The Mental State of the Modern Marketer On Technology Adoption

 In Martech

MarTech San Francisco May 9-11th Conference: Recap Part 1

Going to the MarTech conference is a weird mix of excitement and apprehension. While it’s interesting to see how fast new technologies emerge and existing technologies evolve, it’s also scary to see how fast new technologies emerge and existing technologies evolve.

For selfish reasons, it’s also validating to see how Tealium’s value only seems to increase alignment with the pains being felt in the industry as a result of this pace of change.

Coming out of the Martech conference, we’d like to highlight 3 industry insights that marketers should be aware of as they continue to innovate at the intersection of people, processes and tools. We’ll post these as a 3-part series covering: (1) The mental state of the modern marketer regarding technology (below), (2) Platformization and the march from task-based silos toward enterprise orchestration and (3) The rapid and sudden rise of CDPs.

The Mental State of the Modern Marketer Regarding Technology

The first insight is around the current mental state of the marketer and marketing organizations at large. In a year where the marketing technology landscape grew about 40% YoY, going from ~3,800 solutions to about 5,000 solutions, it’s important to take stock of how this is making marketing professionals react.   

Scott Brinker (the chair for the MarTech conference) described the 5 stages of MarTech realizations for companies that go a long way towards describing where we are in the industry today (and the mindset we should have by this point).  Any individual marketer has probably also gone through these stages over the last few years and are just reaching that stage 5 state:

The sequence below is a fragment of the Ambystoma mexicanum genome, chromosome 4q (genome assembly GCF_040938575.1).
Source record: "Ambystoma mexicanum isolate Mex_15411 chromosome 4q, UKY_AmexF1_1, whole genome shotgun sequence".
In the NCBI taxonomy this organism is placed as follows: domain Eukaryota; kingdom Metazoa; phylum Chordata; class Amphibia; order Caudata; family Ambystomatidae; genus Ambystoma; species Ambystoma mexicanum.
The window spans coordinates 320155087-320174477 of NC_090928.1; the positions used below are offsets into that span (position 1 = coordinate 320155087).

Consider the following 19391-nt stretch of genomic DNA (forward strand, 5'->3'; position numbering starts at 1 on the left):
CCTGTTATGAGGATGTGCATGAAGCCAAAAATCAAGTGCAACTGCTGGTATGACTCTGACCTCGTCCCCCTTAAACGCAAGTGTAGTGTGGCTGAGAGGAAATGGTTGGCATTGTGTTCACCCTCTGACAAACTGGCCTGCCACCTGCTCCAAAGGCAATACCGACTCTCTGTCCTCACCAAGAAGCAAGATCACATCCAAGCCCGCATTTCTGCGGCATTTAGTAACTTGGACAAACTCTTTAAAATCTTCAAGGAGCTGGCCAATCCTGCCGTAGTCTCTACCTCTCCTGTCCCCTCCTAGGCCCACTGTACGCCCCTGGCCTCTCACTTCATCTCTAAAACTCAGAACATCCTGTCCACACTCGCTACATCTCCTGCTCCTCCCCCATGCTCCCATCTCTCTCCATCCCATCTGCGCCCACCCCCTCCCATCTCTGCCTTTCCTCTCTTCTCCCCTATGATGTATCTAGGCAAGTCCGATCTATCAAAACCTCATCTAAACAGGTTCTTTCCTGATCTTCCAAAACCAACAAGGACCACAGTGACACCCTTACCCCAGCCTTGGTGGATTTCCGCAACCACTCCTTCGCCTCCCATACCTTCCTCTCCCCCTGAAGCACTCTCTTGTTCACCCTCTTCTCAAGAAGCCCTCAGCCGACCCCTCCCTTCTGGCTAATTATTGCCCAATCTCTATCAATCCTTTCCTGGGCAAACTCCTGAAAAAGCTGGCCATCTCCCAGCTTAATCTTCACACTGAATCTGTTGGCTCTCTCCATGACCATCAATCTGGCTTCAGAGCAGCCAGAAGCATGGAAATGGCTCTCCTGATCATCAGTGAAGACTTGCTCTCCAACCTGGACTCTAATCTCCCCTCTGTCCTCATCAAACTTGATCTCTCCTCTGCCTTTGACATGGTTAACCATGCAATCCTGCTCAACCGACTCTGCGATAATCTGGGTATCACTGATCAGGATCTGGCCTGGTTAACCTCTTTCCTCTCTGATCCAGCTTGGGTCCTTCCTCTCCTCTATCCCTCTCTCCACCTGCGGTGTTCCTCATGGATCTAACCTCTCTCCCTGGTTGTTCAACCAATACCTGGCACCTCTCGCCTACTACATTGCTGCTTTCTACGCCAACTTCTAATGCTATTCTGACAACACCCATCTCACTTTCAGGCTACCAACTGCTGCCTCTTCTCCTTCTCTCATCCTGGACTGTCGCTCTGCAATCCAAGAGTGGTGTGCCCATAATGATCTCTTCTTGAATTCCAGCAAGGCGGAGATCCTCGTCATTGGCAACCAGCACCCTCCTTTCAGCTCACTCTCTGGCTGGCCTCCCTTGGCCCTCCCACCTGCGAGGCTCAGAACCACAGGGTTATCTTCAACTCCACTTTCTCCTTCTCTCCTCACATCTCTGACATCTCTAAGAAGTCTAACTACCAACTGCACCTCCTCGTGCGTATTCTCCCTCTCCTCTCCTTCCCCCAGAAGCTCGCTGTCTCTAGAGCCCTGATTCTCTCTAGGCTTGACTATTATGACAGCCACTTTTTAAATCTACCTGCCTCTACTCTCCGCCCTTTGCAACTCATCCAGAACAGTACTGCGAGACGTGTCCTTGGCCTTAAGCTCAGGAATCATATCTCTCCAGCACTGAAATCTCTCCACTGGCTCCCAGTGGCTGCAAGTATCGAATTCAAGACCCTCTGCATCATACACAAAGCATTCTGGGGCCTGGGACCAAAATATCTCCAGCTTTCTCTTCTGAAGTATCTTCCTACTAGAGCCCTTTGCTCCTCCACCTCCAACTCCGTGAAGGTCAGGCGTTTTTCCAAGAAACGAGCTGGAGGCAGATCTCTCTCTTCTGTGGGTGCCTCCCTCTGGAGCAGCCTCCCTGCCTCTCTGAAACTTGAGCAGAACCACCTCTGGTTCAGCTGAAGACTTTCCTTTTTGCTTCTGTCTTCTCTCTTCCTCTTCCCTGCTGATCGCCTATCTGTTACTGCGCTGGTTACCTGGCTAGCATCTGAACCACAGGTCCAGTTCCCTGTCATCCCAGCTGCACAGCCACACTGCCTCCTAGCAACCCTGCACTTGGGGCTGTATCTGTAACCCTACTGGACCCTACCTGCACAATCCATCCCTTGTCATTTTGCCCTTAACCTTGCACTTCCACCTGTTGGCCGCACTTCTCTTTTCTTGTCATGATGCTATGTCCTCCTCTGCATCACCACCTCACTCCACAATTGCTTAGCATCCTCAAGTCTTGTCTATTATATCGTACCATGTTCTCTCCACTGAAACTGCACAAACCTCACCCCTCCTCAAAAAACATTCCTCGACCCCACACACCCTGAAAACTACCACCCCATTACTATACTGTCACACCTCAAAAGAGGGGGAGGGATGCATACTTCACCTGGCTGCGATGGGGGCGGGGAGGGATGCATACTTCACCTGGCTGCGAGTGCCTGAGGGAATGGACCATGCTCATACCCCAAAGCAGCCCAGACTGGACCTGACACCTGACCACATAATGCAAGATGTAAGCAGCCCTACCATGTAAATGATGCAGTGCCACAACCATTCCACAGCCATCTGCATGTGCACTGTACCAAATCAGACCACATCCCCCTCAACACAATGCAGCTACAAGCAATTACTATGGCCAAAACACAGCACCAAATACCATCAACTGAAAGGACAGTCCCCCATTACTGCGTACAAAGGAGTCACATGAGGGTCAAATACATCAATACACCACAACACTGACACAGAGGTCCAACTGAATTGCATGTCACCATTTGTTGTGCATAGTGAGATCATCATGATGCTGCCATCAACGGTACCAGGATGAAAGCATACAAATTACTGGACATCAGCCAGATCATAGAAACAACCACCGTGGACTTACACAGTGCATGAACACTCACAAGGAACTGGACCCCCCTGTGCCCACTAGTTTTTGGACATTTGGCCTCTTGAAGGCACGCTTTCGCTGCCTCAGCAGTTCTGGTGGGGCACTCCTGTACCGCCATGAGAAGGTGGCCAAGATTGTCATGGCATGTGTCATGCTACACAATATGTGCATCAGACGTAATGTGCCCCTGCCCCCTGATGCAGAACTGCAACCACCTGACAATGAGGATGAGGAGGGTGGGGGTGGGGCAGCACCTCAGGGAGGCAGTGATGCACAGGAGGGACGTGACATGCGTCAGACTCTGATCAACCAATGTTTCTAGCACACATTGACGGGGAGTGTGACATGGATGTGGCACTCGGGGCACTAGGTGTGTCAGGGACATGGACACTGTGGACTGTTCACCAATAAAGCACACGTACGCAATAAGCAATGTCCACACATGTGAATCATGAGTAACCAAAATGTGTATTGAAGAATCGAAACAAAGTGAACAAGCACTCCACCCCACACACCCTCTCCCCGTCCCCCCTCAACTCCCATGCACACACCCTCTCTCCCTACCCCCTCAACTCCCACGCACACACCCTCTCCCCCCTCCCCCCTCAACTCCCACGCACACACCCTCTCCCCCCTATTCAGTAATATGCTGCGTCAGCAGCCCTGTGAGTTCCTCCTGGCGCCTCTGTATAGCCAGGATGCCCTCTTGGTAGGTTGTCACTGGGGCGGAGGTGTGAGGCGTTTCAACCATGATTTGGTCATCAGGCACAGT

MarTech Stages

Photo Credit: Scott Brinker, MarTech Conference (link here)

Denial – This is the stage where you tend to ignore the fact that things are changing at an unprecedented rate (both with consumer behavior and how we execute marketing)…and that rate isn’t slowing. For as long as we’ve been talking about MarTech, it can be easy to fall into the trap of doing things the way they’ve always been done.

Anger – The emotion may not always reach outright anger, but generally the realization that you have to change is frustrating at best. It can feel like everything you know how to do is no longer valuable compared to how well you can use some stupid tool.

Bargaining – This is a baby step toward fixing the problem. All of a sudden you can justify in your mind, maybe this is a good thing…. “well, I know how to market and this tool seemingly can help me do it all, so maybe all this technology ain’t so bad.”

Depression – And then you realize that’s a false promise.  It’s not that easy…but it doesn’t have to that hard either…

Acceptance – While this is stage 5 of MarTech realizations, this is step 1 of truly solving the problem. This is where you realize 3 things; (1) new tools constantly come out, existing tools constantly evolve and this will continue, (2) no one tool can do it all or solve all my problems, and (3) there is an answer to this that will make life easier over time, even if I have to take small steps to get there.

I would argue that an important insight you should gain at stage 5 is that data underpins all of marketing and should be the organizational foundation on which marketing processes, people and tools should be organized. More specifically, the collection, enrichment, unification and activation of data comprising a single view of your customer.

That’s the most critical challenge facing marketers to withstand the constant headwind of emerging technology and shifting behaviors….how do we paint an accurate picture (not siloed, in real time) of each customer (not a whole group or segment) in a flexible (vendor neutral) and portable (from tool to tool) way that’s also actionable (insights automatically become action, not manual)?

That brings us to insight #2…

Part 2: ‘Platformization’ and the Evolution from Task-based Silos to Enterprise Orchestration

Part 3: The rapid and sudden rise of CDPs

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